|Author:||Poon, Kam-ling Jandia.|
|Title:||Integrating active learning strategies into the teaching of accounting|
|Subject:||Hong Kong Polytechnic University -- Dissertations|
Accounting -- Study and teaching -- China -- Hong Kong
Active learning -- China -- Hong Kong
|Department:||School of Professional Education and Executive Development|
|Pages:||viii, 97 leaves : ill. ; 30 cm.|
|Abstract:||Evidence from the published literature in post-secondary education suggests that the use of active learning, i.e., involving students directly in the learning process, can have a positive impact on students' learning outcomes. Students at the researcher's institution had reported negative experiences in learning accounting in mass lectures. The purpose of this study was therefore to propose, implement, evaluate and refine a new teaching and learning approach that aimed to improve the learning environment of accounting students, and at the same time to meet their diverse learning needs and expectations. Central to the new instructional approach were interactive lectures, previewing tutorial exercises, regular formative quizzes, and cooperative learning activities. Action research combined with a quasi-experimental design was adopted in this study. The participants were all students (n=450) who took the module “Fundamentals of Business Accounting” at the researcher's campus (a campus of the Hong Kong Institute of Vocational Education) in the academic year of 2002/3. The treatment group, consisting of three classes of students (n=124), was taught by the researcher using active learning strategies throughout the entire academic year whereas the control group, consisting of eight classes (n=326), was taught by two other teachers using the conventional lecturing approach. Instruments used for this study were: Students' assessment scores (including assignments, tests and final examination), Students Feedback Questionnaire (SFQ), satisfaction survey and focus group interviews. Comparison of students' academic achievement and the rating of SFQ between two groups was made and largely based on the statistical data generated from SPSS. Both quantitative and qualitative results were used to answer the following two specific research questions: 1. How, and to what extent, did the intervention affect student learning? 2. How might the intervention be modified or improved to further enhance students' learning of the subject?|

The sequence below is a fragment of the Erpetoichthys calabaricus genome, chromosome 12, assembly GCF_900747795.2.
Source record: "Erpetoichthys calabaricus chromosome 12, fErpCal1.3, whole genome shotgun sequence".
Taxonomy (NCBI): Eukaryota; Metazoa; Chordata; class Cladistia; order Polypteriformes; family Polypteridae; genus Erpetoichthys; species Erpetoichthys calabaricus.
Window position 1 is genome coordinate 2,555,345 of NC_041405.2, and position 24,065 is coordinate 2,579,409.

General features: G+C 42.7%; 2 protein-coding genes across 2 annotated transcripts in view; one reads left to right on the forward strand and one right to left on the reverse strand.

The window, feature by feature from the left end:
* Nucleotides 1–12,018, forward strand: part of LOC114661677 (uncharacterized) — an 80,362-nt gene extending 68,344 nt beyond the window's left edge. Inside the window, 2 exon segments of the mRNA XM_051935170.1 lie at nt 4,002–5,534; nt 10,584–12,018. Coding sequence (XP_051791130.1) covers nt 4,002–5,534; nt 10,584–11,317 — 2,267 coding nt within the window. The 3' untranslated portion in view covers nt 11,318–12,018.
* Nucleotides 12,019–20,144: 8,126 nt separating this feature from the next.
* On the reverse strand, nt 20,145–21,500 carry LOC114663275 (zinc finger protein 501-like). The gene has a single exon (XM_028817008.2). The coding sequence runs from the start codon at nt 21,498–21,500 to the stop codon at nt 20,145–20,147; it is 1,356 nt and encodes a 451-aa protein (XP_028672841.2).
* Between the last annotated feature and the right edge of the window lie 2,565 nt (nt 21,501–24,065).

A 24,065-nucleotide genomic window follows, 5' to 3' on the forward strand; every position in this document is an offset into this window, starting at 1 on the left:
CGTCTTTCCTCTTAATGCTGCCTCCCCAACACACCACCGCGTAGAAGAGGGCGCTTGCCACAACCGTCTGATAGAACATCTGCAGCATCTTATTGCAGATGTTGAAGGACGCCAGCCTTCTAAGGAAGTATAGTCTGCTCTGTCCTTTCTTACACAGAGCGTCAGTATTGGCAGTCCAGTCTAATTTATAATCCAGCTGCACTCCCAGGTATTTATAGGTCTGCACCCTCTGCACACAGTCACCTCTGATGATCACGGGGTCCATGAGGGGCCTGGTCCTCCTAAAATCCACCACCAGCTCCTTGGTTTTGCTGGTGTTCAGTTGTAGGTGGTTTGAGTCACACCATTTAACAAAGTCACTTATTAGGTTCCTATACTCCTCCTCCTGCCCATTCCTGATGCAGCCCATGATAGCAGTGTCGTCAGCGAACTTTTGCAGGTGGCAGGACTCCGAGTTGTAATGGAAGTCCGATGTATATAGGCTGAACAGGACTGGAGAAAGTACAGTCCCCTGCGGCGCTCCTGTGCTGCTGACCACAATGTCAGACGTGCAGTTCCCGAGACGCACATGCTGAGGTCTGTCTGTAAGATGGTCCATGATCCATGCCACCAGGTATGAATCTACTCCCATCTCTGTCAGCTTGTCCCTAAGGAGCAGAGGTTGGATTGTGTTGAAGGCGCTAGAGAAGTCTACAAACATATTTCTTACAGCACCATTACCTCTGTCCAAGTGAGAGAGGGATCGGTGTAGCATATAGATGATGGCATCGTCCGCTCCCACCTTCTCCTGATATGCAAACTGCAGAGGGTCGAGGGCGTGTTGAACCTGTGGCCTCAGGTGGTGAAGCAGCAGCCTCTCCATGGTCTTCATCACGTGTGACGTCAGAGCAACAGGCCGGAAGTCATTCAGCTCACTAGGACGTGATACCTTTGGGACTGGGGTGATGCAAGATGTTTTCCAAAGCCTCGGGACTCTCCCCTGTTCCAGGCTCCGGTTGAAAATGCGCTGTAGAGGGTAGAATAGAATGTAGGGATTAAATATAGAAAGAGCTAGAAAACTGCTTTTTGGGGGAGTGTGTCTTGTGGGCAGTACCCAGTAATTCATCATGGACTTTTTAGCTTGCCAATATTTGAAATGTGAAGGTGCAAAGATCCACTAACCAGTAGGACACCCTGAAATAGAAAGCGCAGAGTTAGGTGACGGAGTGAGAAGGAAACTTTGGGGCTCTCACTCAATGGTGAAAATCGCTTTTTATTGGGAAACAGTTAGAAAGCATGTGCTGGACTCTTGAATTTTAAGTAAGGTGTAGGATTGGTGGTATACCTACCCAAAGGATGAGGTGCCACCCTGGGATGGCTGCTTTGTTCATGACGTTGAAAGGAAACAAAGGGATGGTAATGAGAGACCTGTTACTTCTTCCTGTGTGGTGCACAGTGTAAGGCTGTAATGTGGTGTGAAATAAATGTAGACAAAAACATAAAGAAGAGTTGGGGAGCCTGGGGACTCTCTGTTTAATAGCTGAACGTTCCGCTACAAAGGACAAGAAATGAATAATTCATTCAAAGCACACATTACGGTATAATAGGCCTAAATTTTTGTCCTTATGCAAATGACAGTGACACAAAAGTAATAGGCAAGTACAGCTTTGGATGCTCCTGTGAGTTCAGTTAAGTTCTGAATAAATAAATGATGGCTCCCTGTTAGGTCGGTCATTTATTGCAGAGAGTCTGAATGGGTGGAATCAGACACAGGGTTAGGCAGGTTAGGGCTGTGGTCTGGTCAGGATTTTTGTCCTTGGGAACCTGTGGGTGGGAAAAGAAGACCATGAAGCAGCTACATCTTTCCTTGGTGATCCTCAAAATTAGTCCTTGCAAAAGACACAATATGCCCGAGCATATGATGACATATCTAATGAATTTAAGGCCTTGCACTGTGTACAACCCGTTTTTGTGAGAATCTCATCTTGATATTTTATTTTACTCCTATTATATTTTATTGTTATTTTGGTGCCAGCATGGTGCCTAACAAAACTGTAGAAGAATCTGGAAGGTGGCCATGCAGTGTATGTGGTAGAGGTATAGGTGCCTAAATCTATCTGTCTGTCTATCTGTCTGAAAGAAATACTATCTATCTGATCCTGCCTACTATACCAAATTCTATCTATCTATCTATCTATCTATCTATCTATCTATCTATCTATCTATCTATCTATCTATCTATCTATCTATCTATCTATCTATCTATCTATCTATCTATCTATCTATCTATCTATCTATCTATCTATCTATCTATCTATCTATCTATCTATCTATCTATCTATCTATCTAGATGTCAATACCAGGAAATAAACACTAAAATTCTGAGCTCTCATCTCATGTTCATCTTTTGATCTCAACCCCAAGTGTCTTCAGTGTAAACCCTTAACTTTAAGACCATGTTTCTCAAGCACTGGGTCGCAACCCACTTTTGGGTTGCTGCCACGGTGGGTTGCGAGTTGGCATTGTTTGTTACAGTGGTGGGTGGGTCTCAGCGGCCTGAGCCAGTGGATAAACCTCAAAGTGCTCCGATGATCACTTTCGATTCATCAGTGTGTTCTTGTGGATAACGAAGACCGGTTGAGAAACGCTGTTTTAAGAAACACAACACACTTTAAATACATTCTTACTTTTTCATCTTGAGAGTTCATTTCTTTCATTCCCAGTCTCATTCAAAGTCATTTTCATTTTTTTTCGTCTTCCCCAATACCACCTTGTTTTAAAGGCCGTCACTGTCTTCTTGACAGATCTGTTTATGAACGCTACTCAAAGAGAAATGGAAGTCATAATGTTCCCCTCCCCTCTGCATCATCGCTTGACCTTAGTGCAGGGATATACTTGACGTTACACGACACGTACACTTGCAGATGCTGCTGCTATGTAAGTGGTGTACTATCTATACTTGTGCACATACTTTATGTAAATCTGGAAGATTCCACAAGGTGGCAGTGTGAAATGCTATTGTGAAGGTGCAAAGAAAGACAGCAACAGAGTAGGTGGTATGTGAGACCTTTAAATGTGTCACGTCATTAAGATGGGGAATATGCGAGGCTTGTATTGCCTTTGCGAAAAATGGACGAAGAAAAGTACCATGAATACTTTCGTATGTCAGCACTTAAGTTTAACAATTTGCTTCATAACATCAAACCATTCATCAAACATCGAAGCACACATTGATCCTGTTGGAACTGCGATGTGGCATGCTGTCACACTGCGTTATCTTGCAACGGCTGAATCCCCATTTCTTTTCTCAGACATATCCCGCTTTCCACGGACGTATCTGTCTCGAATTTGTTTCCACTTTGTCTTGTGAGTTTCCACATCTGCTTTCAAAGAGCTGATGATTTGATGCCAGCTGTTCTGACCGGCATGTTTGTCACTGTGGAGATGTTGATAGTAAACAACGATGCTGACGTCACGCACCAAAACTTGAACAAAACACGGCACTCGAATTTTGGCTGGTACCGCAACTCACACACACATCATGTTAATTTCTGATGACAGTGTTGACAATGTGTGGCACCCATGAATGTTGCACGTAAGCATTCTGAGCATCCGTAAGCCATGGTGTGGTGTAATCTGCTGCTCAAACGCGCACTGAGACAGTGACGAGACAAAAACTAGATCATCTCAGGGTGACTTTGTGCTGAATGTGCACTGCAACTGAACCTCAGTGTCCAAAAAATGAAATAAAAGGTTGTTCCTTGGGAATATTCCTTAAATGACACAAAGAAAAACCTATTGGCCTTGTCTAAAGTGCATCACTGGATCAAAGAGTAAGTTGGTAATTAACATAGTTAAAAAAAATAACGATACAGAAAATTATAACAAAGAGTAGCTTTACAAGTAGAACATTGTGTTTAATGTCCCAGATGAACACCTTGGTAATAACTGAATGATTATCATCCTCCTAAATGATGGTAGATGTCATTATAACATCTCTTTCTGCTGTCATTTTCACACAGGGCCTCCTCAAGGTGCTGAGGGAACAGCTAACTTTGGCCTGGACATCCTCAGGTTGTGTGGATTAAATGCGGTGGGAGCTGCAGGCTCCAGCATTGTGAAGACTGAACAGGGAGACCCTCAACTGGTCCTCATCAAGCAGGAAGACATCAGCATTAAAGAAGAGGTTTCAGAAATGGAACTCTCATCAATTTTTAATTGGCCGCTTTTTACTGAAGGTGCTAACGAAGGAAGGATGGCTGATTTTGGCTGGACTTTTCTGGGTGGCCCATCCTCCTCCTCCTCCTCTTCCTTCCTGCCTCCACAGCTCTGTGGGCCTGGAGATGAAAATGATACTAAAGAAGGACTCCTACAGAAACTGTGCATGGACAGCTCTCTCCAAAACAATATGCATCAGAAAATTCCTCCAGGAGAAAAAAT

Findings indicated that the active learning strategies used in this study resulted in better academic achievement and higher overall satisfaction (SFQ rating) in the teaching and learning process. More specifically, the students in the treatment group performed significantly better than the students in the control group in almost all assessment components, including assignment three, tests one and two, and the final examination. The estimated effect sizes were of medium to large magnitudes. Similar results were revealed in the SFQ survey that the treatment group had given significantly higher ratings than the control group in terms of their overall experience of learning and teaching of the subject. The estimated effect sizes of the differences were also of large magnitudes. With respect to students' perceptions of the active learning strategies, students in the treatment group generally favoured the active learning environment and liked the active learning strategies used. The majority of students expressed their opinions that the pace of teaching met their needs and expectation, the level of difficulty was appropriate, the teaching method stimulated their interest in learning accounting, and the active learning strategies employed in lectures helped them understand the content easier. However, a minority of students felt that improvements were needed in areas such as teaching pace, workload, and classroom environment. Actions for further improvement were discussed and led to changes in the planning of the second cycle of the action research. Due to the limitation of time, this thesis has addressed only the first cycle of the action research. The favourable outcomes achieved in this study give support to the positive effects of active learning revealed in many previous studies. More importantly, the experience gained from conducting this study convinced the researcher that action research is a way to integrate educational research with teaching practice, and a way of professional development for teachers as researchers and reflective practitioners. Thus, it is believed that this study provides a tested and workable model for other IVE teachers to implement and experiment with alternative strategies for enhancing student learning.
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